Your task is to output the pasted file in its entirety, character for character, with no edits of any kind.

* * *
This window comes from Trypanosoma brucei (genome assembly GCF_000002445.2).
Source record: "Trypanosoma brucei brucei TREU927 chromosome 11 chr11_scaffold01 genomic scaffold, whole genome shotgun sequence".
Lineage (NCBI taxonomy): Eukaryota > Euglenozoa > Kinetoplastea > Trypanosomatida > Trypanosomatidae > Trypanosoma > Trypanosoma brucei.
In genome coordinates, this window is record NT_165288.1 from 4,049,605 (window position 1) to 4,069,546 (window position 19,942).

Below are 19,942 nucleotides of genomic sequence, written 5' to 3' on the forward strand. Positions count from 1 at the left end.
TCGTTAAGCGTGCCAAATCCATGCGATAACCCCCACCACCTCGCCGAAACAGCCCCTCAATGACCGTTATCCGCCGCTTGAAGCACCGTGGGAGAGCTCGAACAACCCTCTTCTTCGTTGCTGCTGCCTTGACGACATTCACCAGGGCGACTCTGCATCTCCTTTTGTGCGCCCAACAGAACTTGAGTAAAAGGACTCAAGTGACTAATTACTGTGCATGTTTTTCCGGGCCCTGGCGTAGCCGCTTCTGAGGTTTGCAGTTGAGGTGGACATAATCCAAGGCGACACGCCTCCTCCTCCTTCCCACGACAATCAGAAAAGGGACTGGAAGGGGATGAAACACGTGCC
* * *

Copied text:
This window comes from Trypanosoma brucei (genome assembly GCF_000002445.2).
Source record: "Trypanosoma brucei brucei TREU927 chromosome 11 chr11_scaffold01 genomic scaffold, whole genome shotgun sequence".
Lineage (NCBI taxonomy): Eukaryota > Euglenozoa > Kinetoplastea > Trypanosomatida > Trypanosomatidae > Trypanosoma > Trypanosoma brucei.
In genome coordinates, this window is record NT_165288.1 from 4,049,605 (window position 1) to 4,069,546 (window position 19,942).

Below are 19,942 nucleotides of genomic sequence, written 5' to 3' on the forward strand. Positions count from 1 at the left end.
TCGTTAAGCGTGCCAAATCCATGCGATAACCCCCACCACCTCGCCGAAACAGCCCCTCAATGACCGTTATCCGCCGCTTGAAGCACCGTGGGAGAGCTCGAACAACCCTCTTCTTCGTTGCTGCTGCCTTGACGACATTCACCAGGGCGACTCTGCATCTCCTTTTGTGCGCCCAACAGAACTTGAGTAAAAGGACTCAAGTGACTAATTACTGTGCATGTTTTTCCGGGCCCTGGCGTAGCCGCTTCTGAGGTTTGCAGTTGAGGTGGACATAATCCAAGGCGACACGCCTCCTCCTCCTTCCCACGACAATCAGAAAAGGGACTGGAAGGGGATGAAACACGTGCC